Everyone is aware of how expensive colleges/universities are in Southern California, and even in Riverside/Corona, and there are many general self-help guides for parents to help plan. What about divorced parents? A recent article by Geoff Williams in Reuters discusses a few tips for divorced parents trying to plan for their child’s education. We share his tips below.
Childcare financial planning for divorced parents is a piece of cake compared to figuring out who will pay what in college. Here are a few tips for divorced or separated parents with kids that off to college:
1. Negotiate college during the divorce. No one forgets custody schedules, spousal support, etc. when going through a divorce. But paying for college seems to be one thing many couples forget—and it’s not a small oversight. Some universities are $200,000+ for four years. That’s not the type of money you want to fight over a few years after your divorce has calmed down. Our attorneys will remind clients to discuss paying for college, but if yours don’t (like many), be sure to bring it up.
2. Secure a college fund. If you’ve been saving for your child’s education, you need to ensure that those funds are only used for the education—and a divorce can make anything messy. Worst-case scenario (and it has happened)… your husband/wife could actually use that money to help pay for the attorney helping him/her divorce you. So be very careful and make sure the college funds are in accounts specified and out of reach.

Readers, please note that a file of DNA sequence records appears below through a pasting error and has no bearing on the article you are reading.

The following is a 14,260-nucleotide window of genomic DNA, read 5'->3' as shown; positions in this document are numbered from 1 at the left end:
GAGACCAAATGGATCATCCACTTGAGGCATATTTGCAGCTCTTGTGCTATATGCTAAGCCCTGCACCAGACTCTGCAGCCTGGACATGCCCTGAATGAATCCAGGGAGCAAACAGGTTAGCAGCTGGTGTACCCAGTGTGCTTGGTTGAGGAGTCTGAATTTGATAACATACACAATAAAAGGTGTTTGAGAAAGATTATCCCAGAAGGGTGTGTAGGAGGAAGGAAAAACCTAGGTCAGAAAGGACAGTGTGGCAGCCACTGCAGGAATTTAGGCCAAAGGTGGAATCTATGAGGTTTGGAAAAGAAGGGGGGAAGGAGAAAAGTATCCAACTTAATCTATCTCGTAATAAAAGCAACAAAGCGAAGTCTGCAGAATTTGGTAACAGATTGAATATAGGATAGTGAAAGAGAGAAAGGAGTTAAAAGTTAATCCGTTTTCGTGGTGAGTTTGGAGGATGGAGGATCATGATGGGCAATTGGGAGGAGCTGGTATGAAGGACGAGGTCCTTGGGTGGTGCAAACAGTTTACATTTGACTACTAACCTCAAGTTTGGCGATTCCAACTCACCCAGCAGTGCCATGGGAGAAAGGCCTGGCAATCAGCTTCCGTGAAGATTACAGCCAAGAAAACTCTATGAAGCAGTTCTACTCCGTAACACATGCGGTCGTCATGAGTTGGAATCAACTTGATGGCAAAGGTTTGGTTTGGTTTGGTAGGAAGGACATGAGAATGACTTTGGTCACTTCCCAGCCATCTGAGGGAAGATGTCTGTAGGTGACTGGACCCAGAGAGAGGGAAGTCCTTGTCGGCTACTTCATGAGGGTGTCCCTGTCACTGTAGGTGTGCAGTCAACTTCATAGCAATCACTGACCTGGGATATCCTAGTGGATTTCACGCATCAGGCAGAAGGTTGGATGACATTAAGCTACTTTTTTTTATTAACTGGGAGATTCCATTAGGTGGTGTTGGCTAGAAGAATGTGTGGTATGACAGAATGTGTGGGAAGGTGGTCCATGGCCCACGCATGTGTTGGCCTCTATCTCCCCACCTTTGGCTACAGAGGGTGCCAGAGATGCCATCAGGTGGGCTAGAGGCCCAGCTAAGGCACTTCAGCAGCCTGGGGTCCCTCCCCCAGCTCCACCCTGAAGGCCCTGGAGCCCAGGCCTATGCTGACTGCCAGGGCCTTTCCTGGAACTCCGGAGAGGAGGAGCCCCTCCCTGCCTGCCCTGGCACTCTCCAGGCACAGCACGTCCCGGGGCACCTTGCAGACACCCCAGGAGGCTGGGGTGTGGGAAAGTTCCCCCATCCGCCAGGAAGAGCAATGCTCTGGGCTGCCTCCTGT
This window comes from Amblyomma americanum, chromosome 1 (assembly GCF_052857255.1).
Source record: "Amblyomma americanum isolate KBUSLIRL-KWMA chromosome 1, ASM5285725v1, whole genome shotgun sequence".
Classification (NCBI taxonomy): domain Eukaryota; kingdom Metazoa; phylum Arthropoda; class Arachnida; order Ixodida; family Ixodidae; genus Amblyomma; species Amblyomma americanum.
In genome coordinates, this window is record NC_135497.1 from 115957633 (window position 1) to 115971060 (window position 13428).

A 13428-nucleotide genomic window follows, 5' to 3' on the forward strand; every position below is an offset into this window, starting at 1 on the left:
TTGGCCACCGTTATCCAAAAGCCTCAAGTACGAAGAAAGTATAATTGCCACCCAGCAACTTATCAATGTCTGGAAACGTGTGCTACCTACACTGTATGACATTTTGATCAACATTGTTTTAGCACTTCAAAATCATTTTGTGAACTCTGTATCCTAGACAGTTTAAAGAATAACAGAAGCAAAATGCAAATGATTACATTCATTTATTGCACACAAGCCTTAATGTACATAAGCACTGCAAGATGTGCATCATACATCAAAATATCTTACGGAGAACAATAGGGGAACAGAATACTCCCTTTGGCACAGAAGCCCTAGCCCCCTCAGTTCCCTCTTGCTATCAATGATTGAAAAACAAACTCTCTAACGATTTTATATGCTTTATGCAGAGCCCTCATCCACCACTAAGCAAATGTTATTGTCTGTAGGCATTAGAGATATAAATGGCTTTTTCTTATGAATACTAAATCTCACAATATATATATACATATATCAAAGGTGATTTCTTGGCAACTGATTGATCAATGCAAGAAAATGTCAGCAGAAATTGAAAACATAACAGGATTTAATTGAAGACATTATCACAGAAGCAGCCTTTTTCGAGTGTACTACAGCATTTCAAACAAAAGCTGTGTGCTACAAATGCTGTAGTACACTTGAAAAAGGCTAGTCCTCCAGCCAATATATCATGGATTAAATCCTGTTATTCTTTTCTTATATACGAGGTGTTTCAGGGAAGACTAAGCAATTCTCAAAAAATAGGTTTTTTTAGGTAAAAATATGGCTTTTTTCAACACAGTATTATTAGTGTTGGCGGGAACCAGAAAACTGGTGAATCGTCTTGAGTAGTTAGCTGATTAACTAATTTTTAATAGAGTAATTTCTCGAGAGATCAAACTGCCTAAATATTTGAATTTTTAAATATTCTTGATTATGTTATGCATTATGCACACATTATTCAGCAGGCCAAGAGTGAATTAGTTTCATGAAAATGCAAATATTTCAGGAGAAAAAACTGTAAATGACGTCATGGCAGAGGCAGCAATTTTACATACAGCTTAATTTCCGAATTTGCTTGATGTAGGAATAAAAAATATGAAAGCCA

3. Discuss aid forms. The FAFSA will only need to know the income/information of the parent that child spends more time with, and that person’s current spouse if applicable. If a child splits time equally, he/she should fill out the form with the parent with the lower income. This will help your child earn more federal grant/loan money!
Splitting college funds is tough and it rarely works out perfectly even. Aim for “good,” not perfect. It usually isn’t worth fighting over if it’s reasonably fair.